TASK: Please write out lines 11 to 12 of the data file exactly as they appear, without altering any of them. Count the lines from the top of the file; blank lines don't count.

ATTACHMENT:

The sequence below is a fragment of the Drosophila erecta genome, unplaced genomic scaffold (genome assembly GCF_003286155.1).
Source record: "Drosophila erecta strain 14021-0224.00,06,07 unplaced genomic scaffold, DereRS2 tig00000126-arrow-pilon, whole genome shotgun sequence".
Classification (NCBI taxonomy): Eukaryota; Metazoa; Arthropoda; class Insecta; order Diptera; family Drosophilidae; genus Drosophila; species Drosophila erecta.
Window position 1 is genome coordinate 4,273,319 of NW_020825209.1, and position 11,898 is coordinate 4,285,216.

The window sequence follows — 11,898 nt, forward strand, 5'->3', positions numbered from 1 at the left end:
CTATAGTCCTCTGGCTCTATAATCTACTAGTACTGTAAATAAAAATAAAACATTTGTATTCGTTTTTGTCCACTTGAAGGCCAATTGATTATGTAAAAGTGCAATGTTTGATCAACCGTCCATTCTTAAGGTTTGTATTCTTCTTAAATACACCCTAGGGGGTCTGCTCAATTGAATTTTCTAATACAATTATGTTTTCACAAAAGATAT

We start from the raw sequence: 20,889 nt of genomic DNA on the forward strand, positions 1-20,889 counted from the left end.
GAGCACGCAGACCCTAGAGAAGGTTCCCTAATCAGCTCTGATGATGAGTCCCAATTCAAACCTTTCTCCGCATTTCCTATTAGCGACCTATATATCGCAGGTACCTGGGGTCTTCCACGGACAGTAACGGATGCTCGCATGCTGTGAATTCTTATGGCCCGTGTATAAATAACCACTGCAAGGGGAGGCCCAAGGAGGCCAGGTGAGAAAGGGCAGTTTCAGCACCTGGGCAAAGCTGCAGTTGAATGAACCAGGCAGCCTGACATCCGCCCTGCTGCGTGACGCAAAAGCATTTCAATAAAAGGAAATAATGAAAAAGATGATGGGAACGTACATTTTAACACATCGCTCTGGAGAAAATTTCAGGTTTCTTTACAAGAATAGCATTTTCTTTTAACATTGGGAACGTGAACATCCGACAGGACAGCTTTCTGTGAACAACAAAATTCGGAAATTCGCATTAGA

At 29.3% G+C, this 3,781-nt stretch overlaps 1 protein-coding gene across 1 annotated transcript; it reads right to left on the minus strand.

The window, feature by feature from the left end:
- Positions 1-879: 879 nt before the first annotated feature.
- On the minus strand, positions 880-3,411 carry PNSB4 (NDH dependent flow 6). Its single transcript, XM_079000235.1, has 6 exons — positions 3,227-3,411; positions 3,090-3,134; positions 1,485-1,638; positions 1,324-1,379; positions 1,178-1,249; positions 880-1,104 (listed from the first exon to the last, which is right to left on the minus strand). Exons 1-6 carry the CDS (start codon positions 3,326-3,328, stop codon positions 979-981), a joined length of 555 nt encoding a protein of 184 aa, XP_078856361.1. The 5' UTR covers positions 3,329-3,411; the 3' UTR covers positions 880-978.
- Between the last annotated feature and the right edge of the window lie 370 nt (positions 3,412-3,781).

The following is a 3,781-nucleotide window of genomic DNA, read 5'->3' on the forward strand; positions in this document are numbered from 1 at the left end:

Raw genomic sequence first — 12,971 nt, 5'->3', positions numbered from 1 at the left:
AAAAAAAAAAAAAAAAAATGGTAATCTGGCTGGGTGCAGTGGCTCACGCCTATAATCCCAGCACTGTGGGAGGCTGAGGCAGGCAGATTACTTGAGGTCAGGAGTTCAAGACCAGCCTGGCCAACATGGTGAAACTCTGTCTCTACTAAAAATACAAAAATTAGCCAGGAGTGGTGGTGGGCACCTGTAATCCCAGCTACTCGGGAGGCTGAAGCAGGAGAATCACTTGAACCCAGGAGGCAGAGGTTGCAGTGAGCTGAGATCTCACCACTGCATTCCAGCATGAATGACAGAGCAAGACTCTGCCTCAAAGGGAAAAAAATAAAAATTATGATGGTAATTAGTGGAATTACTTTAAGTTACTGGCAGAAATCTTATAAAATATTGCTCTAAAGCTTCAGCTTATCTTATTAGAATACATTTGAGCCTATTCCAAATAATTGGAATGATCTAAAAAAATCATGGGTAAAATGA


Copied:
- Positions 1-879: 879 nt before the first annotated feature.
- On the minus strand, positions 880-3,411 carry PNSB4 (NDH dependent flow 6). Its single transcript, XM_079000235.1, has 6 exons — positions 3,227-3,411; positions 3,090-3,134; positions 1,485-1,638; positions 1,324-1,379; positions 1,178-1,249; positions 880-1,104 (listed from the first exon to the last, which is right to left on the minus strand). Exons 1-6 carry the CDS (start codon positions 3,326-3,328, stop codon positions 979-981), a joined length of 555 nt encoding a protein of 184 aa, XP_078856361.1. The 5' UTR covers positions 3,329-3,411; the 3' UTR covers positions 880-978.